With the passing of Urvashi Vaid, the world lost a fierce and beloved activist for social justice. Urvashi died in May at the age of 63, after fighting cancer for several years.
I first met Urvashi in 1987, when she was the media director for the National Gay and Lesbian Task Force (NGLTF). It was the height of the AIDS epidemic that was devastating the LGBTQ community and the same year as the birth of ACT-UP, the militant direct action AIDS activist group. Along with Sue Hyde, another staffer, Urv was organizing a panel on “the politics of sexual liberation” to coincide with the 1987 March on Washington for lesbian and gay rights and against AIDS. It was a brave event to organize at a time when sexual freedom was seen as a pathway to death. Several hundred people attended. The next year, she co-founded the “Creating Change” conference, which brought together LGBTQ activists from across the country. Creating Change became an annual event and for more than thirty years has remained a key setting that fosters relationships and spurs organizing campaigns among LGBTQ activists around a broad range of issues. Annual attendance has reached over 3,000.
Urvashi encouraged me to join the board of directors of NGLTF. Soon after, near the end of 1988, the Task Force’s executive director, Jeff Levi, announced that he was leaving. Urvashi applied for the job, and it’s possible that one of the best things I have ever done was to fight like the dickens to have her chosen. Several of the white male board members saw her as too militant and– as a woman of color– unrepresentative of the Task Force’s primary constituency.
They were certainly correct in judging her a militant. In March 1990, President George H.W. Bush held his first press conference to address the AIDS epidemic. Urvashi attended, and she interrupted the conference by standing up and shouting the words on a large poster she lifted up: “Talk Is Cheap. AIDS Funding Is Not.”
But Urvashi did much more than engage in dramatic events during her tenure as executive director. She profoundly shifted the focus of NGLTF. Instead of a mission that prioritized Washington lobbying, Urv moved the Task Force toward community organizing. Staff like Sue Hyde continued to organize Creating Change. A series of issue-oriented organizing projects were launched and staffed: an anti-violence project, a family project, an effort to create statewide organizations across the United States to make the LGBTQ community a more visible and powerful force for change. These projects not only mobilized activists in their states and local communities. They also helped to build a groundswell of support for national legislation. It was no accident that, during Urvashi’s tenure at the Task Force, Congress passed the first pieces of legislation that addressed LGBTQ issues. The Ryan White Care Act provided the first federal funding for AIDS prevention organizations that worked within the LGBTQ community; the Hate Crimes Statistics Act included sexual orientation as a category for gathering data; and the Americans with Disabilities Act included HIV-status as a condition protected from discrimination.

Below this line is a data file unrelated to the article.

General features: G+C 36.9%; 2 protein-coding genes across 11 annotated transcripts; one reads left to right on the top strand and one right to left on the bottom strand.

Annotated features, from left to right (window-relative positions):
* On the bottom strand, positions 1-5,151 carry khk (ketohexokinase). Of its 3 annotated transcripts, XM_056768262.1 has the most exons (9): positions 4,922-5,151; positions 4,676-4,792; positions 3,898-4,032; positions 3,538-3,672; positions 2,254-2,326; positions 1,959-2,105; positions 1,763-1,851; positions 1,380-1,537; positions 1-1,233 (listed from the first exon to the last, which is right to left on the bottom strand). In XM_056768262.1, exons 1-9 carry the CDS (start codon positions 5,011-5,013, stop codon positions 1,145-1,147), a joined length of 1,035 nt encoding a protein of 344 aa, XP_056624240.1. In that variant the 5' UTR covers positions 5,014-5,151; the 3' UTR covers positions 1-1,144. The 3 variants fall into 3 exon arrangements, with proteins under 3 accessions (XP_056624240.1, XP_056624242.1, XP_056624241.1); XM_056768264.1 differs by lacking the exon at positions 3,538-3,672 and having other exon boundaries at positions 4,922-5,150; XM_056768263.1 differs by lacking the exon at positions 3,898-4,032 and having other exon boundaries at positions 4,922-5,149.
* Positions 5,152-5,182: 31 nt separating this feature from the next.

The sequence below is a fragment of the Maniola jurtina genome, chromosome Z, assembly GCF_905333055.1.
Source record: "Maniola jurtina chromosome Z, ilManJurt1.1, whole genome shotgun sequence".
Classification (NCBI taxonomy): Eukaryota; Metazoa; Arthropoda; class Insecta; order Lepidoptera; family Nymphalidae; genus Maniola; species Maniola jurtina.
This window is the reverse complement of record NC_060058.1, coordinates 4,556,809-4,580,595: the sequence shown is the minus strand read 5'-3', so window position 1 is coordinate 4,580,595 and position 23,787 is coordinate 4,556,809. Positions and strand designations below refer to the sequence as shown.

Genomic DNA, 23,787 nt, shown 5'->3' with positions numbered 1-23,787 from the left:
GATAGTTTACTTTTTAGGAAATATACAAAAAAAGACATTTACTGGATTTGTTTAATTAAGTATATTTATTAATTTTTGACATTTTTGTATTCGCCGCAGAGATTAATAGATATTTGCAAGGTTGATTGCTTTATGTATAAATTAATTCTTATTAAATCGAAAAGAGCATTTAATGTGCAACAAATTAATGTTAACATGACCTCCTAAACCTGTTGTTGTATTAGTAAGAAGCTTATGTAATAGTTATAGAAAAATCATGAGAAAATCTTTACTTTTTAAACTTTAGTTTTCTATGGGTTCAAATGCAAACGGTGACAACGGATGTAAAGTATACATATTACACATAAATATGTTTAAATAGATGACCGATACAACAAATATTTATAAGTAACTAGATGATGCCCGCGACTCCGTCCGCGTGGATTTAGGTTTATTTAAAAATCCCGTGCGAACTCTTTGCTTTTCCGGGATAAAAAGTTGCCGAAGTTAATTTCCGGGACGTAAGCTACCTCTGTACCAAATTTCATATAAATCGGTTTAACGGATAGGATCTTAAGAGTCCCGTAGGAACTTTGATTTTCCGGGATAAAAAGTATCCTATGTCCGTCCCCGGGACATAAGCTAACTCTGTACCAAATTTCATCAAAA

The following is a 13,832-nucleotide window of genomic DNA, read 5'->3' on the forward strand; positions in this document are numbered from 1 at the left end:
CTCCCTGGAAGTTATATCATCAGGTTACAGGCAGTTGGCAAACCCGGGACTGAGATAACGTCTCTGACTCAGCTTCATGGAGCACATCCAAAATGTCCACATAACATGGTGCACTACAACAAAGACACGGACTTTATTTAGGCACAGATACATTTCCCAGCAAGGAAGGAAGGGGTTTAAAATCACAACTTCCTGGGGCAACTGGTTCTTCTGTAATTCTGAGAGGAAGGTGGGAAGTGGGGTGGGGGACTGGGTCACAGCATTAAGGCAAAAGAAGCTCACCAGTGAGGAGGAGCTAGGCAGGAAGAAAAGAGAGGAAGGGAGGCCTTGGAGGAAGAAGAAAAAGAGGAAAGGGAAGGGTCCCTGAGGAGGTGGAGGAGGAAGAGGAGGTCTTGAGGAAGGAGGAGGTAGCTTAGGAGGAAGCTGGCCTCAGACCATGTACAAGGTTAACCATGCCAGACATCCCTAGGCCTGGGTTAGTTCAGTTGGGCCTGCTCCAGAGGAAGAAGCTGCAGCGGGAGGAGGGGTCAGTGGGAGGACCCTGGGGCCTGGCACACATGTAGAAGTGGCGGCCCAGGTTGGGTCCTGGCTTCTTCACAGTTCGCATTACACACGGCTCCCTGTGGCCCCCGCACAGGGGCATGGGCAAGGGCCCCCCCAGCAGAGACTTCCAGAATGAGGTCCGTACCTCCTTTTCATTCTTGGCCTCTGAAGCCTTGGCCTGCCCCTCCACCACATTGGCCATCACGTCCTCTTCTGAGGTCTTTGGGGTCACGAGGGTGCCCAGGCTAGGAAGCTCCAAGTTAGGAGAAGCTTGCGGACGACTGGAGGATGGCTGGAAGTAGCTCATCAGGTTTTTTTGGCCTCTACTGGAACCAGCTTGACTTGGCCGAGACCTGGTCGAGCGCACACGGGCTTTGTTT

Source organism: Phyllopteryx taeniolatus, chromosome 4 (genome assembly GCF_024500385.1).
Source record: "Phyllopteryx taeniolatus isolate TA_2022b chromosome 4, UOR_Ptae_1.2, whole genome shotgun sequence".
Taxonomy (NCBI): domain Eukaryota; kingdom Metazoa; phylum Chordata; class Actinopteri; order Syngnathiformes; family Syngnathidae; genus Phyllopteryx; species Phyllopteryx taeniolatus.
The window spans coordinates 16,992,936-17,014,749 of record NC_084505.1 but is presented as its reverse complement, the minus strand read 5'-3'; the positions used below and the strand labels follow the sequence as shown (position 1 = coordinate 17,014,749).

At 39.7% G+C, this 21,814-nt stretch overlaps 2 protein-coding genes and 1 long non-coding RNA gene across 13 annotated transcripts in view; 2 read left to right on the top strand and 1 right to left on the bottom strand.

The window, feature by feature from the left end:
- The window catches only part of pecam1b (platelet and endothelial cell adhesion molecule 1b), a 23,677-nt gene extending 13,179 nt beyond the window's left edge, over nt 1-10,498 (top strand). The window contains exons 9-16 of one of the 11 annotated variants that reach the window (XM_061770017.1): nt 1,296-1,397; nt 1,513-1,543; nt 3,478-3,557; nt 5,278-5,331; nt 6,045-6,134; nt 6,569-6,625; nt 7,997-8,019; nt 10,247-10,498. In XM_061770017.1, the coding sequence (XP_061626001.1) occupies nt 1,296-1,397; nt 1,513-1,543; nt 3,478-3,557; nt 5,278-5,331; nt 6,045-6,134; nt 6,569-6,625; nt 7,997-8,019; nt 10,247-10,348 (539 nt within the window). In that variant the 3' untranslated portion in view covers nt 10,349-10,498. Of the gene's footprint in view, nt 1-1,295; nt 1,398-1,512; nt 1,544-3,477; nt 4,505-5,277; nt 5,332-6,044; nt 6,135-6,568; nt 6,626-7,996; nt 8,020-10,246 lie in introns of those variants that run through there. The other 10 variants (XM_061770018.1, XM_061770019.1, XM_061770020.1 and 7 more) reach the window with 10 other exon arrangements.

Urvashi left the Task Force in 1992, after almost four years as executive director. She wrote a book, Virtual Equality, that was published in 1995. At the time, the issues of the military exclusion policy and of marriage equality had the greatest visibility. Urvashi questioned the value of “mainstreaming” the movement and prioritizing integration into U.S. society as it was. She strongly opposed what she described as “single-issue organizing,” fighting only for legislation and policy that directly addressed the category of sexual orientation. During the Task Force years, she frequently said that she wanted the Task Force to be the progressive wing of the LGBTQ movement and the queer wing of the progressive movement.
Urvashi returned to the Task Force in the late 1990s to direct its Policy Institute. She used the position to produce studies that reflected her belief in multi-issue organizing. She also employed her stature in the movement to convene a number of gatherings of LGBTQ leaders from across the country in order to strengthen relationships and build ties across ideological differences. In 2005, she went on to direct the Arcus Foundation, which became a key funder of LGBTQ organizations. And in 2012, she was a co-founder of LPAC, a political action committee designed to give lesbians influence and visibility in electoral politics.
I will always remember Urvashi for the passion with which she argued for her perspectives on activism and movement building as well as for the way she was willing to embrace people and draw them to her, even when there were political differences. She influenced so many and propelled the LGBTQ movement forward during a period of intense activism.
Urvashi Vaid is survived by her life partner and wife of many years, Kate Clinton, a comedian well-known in the LGBTQ community.